The UK military seized control of an oil tanker that dropped anchor in the English Channel after reporting Sunday it had seven stowaways on board who had become violent.
Defense Secretary Ben Wallace and Home Secretary Priti Patel authorized the action in response to a police request, the British Ministry of Defense said. Police investigations will now continue, and initial reports confirmed the tanker's crew was safe and well, the ministry said.
“I commend the hard work of the armed forces and police to protect lives and secure the ship,'' Wallace said. “In dark skies and worsening weather, we should all be grateful for our brave personnel.''
The incident began Sunday morning on the Libyan-registered tanker Nave Andromeda. The coast guard scrambled two helicopters to the scene, and authorities imposed a three-mile exclusion zone around the vessel.
The Nave Andromeda left Lagos, Nigeria, on Oct. 6 and had been expected to dock in Southampton, England, at 10:30 a.m. Sunday, according to ship tracking website MarineTraffic.com. The tanker had been circling an area about five miles southeast of Sandown on the Isle of Wight since about 10 a.m., tracking data showed.
Chris Parry, a retired Royal Navy rear admiral who is now a fellow at the Royal United Services Institute, told The Associated Press he suspects the stowaways grew violent as the tanker neared port, and the crew retreated to a secure area known as “the citadel” to retain control of the vessel.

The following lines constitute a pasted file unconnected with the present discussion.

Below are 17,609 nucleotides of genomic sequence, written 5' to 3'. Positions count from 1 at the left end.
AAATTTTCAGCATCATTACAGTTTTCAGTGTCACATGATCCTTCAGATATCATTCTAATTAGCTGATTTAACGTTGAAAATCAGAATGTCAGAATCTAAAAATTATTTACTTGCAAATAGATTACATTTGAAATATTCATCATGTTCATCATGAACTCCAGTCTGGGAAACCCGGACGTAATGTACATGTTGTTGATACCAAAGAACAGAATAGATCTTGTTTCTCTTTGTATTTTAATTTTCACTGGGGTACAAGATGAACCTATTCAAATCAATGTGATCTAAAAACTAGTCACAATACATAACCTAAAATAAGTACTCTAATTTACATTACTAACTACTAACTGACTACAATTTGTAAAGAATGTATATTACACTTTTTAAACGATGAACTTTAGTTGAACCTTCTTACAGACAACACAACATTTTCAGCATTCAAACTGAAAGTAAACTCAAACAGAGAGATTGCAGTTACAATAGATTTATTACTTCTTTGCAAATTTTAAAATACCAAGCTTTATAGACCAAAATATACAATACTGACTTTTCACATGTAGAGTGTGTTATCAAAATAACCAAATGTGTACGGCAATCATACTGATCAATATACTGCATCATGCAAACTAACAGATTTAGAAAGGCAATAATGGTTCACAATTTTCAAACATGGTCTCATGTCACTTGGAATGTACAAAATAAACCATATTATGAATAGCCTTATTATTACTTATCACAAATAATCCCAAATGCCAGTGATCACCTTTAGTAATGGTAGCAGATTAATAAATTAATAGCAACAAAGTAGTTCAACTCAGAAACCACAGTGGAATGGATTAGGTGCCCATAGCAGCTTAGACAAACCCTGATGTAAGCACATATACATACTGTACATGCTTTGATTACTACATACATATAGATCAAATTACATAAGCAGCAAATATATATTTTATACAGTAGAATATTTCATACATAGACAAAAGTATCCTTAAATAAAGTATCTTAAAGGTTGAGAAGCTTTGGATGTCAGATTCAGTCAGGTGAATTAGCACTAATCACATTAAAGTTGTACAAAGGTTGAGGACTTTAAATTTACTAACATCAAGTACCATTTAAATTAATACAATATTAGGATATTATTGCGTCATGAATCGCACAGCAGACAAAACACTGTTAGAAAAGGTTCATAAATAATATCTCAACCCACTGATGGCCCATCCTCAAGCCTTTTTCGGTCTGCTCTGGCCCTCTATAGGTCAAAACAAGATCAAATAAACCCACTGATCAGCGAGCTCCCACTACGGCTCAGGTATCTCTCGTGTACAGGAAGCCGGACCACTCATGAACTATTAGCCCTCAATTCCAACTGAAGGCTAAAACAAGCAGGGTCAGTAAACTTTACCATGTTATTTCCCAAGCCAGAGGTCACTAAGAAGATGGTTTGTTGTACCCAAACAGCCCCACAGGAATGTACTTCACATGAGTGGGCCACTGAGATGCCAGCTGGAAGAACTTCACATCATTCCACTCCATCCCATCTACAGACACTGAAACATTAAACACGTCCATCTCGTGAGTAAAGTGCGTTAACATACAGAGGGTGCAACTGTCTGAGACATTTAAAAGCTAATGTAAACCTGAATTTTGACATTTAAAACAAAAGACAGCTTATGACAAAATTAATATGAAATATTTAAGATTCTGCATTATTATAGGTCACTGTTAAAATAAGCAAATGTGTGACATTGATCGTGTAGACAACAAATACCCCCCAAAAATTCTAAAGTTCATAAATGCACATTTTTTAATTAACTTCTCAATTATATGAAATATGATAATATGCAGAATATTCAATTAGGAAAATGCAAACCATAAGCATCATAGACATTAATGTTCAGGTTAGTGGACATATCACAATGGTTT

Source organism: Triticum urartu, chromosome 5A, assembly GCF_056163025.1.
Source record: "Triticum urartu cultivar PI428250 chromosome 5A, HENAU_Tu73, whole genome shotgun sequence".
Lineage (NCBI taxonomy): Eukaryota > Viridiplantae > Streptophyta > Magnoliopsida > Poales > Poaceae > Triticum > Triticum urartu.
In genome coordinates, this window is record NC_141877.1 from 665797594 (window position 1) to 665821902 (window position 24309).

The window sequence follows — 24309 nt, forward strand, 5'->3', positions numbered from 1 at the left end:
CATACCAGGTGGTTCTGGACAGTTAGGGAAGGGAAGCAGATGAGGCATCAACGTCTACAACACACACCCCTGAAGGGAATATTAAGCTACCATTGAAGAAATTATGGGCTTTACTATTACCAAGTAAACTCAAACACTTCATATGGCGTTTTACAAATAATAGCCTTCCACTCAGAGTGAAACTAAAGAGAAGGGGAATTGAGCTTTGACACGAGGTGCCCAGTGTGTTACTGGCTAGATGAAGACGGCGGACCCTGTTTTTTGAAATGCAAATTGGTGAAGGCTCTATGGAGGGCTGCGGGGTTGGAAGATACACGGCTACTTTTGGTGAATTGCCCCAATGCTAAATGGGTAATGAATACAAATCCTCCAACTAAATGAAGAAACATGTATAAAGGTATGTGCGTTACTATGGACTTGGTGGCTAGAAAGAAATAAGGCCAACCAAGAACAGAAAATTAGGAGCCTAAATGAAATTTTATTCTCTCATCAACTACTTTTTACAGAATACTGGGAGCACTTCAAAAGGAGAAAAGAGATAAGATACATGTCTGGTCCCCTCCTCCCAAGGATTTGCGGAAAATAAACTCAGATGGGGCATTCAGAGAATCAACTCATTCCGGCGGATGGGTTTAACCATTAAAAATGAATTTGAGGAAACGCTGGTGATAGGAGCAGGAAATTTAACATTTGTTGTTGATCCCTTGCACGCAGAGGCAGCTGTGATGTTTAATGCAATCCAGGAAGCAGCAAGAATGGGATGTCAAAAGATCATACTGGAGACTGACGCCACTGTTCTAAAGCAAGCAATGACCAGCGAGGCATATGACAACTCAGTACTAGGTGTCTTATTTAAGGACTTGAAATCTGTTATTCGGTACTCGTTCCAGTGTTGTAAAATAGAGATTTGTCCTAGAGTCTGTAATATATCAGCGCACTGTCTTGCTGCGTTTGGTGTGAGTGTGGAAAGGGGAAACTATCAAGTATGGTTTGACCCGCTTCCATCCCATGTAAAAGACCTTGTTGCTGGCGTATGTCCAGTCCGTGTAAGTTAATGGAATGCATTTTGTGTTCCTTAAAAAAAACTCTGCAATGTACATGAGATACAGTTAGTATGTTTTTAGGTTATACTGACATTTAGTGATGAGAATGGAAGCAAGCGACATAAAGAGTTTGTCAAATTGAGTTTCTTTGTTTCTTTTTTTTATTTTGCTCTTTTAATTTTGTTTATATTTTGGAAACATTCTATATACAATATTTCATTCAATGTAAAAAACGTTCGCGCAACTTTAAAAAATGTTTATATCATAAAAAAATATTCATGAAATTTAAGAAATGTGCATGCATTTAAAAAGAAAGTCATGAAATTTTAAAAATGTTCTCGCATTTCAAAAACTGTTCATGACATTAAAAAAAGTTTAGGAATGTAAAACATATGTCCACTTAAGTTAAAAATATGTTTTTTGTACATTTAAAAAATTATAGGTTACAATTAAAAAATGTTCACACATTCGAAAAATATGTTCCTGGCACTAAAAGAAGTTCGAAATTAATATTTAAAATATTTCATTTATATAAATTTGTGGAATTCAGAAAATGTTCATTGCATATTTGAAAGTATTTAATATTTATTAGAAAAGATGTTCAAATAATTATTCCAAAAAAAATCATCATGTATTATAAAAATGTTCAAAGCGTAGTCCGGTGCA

The captain probably wanted to avoid taking a fully loaded tanker into the heavily populated area near the Portsmouth navy base, where Britain’s carriers are based, as long as this incident was going on, Parry said.
“You don’t want this ship anywhere near with this sort of thing going on,” he said. “And so the captain probably rather wisely and in consultation with his owners, went to anchor off the Isle of Wight.”
Bob Seely, who represents the Isle of Wight in Parliament, said the British government was likely to convene a meeting of its emergency committee to discuss the incident. Trouble on the ship is of particular concern because of the tanker’s cargo and because the vessel started out from West Africa, he said.
“I suspect, because of the nature of this, it will be treated as marine counter-terrorism,” Seely told Sky News. “The number of people in the UK who do that are very limited, and the relevant units will be looking at options, no doubt, as to what we could be doing.”
Parry said that such stowaway incidents are not infrequent and are likely to increase as migrants look for new ways to enter Britain.
“I think the most important thing to take away from this is that we have a world that’s on the move, and the sea is the physical equivalent to the World Wide Web,” he said. “And people will find out how to get between countries by sea, by any other route that gets them from one place to another, where they can obviously advance themselves economically, improve their lives and get away from whatever horrors or disadvantages that they were born into.”